Version 0.0.2 jun 6 added Leviatan's instrumental variable method

This blog post will undergo massive revisions. Use the code at your own risk.

Consider the model with infinite number of lags:

$$Y_t = \alpha + \sum_{i= 0}^{\infty} \beta_i X_{t - 1}$$.

This model has an infinite number of unknown coefficients. A simplification

was obtained by Koyck who assumed that $$\beta _i = \beta_0 \lambda^i.$$

are geometrically distributed . An equivalent formulation for this case is

given by $$Y_t =\alpha (1 -\lambda) + \beta_0 X_t + -\lambda Y_{t-1} + (u_t - \lambda u_{t-1}) + v_t$$

and we need only to determine at most only three (?!) values: $$\alpha, \lambda$$ and $\beta_0.$$

The model matrix with a constant column is then $$Y = 1 + X|Y_{t-1}$$.

Let $c_0, c_1, c_2$$ be the computed parameters for this model.

Then the original parameters are obtained by the following:\[ \begin{array}{l}\lambda = c_2\\ \beta_0 = c_1\\ \alpha = c_0 / (1 - c_2)$$.\\ \end{array} \]

The question is, the linear model rhs contains a dependent, endogenous, stochastic lagged

variable $$Y_{t-1}$$ which violates the assumptions of least squares method.

The output of applying the least squares method will result in biased, inconsistent(when the errors are not normally distributed). Most results obtained by blindly applying least squares

exhibit high multicollinearity and serially correlated errors.

We present a Python function to generate the Koyck linear model given the

input endogenous stochastic Y vector and the independent exogenous vector X.

import random from matlib import matzero, matInsertConstCol, matprint def koyckZmatrix(Y, X, withconstcol = True): n = len(Y) if n != len(X): raise ValueError, "in koyckmatrix():Y,X have different lengths!" Z = matzero(n-1, 2) for i in range(n-1): # one less due to lag. Z[i][0], Z[i][1] = X[i+1], Y[i] if withconstcol: matInsertConstCol(Z, 0, 1) return Y[1:], Z Y = [random.random() for i in range(10)] X = range(10) print "The input Y, X vectors" for i in range(len(X)): print i, Y[i], X[i] Y, Z = koyckZmatrix(Y, X) print "The Input Koyck Y and Z matrix." matprint(Z)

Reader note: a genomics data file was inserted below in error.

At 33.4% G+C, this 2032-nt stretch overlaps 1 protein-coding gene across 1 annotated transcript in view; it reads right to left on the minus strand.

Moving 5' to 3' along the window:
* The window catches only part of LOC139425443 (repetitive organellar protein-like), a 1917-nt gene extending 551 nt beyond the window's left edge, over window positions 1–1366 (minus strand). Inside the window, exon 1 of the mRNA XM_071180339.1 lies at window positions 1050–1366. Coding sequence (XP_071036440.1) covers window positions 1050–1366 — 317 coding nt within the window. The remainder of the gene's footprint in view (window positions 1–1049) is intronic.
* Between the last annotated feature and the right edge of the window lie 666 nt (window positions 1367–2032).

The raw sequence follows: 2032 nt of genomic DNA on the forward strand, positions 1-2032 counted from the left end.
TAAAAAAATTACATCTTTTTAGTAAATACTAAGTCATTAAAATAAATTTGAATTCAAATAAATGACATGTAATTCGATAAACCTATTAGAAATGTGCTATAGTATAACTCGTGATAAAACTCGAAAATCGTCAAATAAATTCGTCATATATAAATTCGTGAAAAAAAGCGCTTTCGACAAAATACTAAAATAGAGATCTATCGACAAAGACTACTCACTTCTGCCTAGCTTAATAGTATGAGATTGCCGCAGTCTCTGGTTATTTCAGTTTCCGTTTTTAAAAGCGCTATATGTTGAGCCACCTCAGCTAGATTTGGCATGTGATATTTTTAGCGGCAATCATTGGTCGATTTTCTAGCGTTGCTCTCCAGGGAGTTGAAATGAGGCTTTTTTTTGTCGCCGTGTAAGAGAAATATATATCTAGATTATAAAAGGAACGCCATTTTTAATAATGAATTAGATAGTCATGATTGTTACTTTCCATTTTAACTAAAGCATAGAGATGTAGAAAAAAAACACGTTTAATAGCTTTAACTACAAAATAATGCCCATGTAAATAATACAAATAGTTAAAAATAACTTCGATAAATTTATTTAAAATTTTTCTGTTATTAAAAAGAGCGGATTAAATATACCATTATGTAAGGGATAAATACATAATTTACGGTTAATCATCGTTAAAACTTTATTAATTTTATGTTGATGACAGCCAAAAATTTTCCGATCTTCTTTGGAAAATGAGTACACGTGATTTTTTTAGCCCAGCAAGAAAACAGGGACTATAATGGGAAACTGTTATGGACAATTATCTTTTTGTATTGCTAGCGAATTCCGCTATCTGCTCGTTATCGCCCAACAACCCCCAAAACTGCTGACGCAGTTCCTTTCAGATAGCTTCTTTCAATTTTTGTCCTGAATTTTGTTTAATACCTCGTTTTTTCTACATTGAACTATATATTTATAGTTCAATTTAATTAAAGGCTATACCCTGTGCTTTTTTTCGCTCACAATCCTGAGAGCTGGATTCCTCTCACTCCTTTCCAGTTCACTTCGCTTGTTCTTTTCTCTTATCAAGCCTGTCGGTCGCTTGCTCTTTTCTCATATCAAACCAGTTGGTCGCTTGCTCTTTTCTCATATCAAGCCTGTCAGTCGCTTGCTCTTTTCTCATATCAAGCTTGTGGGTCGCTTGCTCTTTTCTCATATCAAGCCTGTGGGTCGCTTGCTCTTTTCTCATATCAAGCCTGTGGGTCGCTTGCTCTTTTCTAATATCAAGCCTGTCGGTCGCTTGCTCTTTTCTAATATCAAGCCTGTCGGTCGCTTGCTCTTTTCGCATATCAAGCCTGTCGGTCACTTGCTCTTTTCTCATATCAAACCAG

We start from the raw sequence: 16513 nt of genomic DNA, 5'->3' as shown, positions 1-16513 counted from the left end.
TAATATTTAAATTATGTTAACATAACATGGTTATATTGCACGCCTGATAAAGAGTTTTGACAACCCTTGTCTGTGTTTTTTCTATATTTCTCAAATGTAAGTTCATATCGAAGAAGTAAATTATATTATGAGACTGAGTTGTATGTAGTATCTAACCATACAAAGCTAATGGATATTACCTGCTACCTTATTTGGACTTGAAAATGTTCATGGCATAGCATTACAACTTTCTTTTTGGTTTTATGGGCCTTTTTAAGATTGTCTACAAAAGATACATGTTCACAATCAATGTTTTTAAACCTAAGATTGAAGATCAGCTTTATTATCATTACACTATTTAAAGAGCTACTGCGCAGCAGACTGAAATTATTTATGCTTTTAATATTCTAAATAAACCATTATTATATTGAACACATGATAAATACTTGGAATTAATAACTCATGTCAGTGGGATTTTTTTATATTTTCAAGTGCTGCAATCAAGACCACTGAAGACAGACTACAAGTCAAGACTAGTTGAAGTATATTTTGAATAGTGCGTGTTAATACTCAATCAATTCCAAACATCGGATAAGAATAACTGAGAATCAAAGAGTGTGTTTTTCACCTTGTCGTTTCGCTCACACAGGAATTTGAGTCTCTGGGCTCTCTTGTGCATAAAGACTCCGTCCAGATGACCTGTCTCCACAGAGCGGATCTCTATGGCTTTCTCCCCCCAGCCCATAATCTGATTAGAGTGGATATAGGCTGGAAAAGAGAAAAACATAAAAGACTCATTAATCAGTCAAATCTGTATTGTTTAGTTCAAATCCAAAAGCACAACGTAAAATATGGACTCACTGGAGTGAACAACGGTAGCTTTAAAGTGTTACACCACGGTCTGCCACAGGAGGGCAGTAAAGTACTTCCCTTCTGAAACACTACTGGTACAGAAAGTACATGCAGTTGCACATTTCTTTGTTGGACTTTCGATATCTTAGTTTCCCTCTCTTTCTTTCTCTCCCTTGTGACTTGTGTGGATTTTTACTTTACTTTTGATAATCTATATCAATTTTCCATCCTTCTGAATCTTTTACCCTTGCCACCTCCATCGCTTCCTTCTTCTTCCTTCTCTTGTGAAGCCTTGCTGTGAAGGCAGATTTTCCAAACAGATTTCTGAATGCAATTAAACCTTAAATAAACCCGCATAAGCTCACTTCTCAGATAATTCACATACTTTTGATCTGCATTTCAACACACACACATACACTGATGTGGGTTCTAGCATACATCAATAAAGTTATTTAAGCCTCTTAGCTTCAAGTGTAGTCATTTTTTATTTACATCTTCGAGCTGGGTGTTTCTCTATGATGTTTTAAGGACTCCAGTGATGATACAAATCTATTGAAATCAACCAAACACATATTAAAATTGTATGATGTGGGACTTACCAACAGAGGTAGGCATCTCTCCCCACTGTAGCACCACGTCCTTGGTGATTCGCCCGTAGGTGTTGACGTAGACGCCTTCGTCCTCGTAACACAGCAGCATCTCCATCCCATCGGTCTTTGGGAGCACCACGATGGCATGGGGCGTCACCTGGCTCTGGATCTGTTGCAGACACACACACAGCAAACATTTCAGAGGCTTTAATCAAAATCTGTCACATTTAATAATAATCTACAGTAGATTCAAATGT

In spite of the results being biased and inconsistent, we can use the OLs procedure as a generator of starting values to a better scheme like Maximum Likelihood estimation.

A secon approach to solving the Koyck geometrically lagged model is the method of instrumental variables. We define an instrumental variable which is NOT correlated with the the error term of the Koyck model.

Leviatan developed the following normal equations, obtained by choosing $$X_{t-1}$$ as a proxy variable. This system is shown in page 678 of Gujarati's text on page 678. $$\begin{array}{ll}\sum {Y_t} &= n \hat{\alpha_0} + \hat{\alpha_1} \sum {X_t} + \alpha_2 \sum Y_{t-1} \\ \sum {Y_t X_t} &= \hat{\alpha_0}\sum {X_t} + \hat{\alpha_1}\sum{X_t^2} + \hat{\alpha_2} Y_{t-1}X_t \end{array}$$

$$\sum Y_t X_{t-1} &= \hat{\alpha_0}\sum X_{t-1} +\hat{\alpha_1} \sum X_{t}X_{t-1} + \hat{\alpha_2}\sum Y_{t-1} X_{t-1}$$

The following Python code sets-up the normal equations and solve for the coefficients: $$\hat{\alpha_0}, \hat{\alpha_1}, \hat{\alpha_2}.$$

from scipy import linalg def leviatan(Y, X): """ Solves the Koyck distributed lag system by instrumental variable technique. Reference: pp.678-679, Gujarati, 4e, "Basic Econometrics" """ #RHS vector. b=[0.0] * 3 b[0] = sum(Y[1:]) b[1] = sum([y * x for y, x in zip(Y[1:],X[1:])]) b[2] = sum([y * x for y, x in zip(Y[1:], X[:-1])]) #Least squares matrix. A = matzero(3,3) A[0][0] = len(Y)-1 A[0][1] = A[1][0] = sum(X[:-1]) A[0][2] = sum(Y[1:]) A[1][0] = sum(X[:-1]) A[1][1] = sum([x*x for x in X[1:]]) A[1][2] = sum([y* x for y, x in zip(Y[:-1], X[1:])]) A[2][0] = sum ([x for x in X[:-1]]) A[2][1] = sum ([x * xtm1 for x , xtm1 in zip(X[1:], X[:-1])]) A[2][2] = sum ([ ytm1 * xtm1 for ytm1, xtm1 in zip(Y[:-1], X[:-1])]) #Call linear solver C = linalg.solve (A, b) return C

The code, unfortunately, has not been checked on an example. We will go back to this later and we add that the estimators returned may be consistent but still high in multicollinearity and low in aefficiency.

We used the linear solver in scipy. One can also use the code for lm.py which we described in Canned linear solver

We will present codes for the Maximum Likelihood method later...

Duh, checking the latex...

TBC

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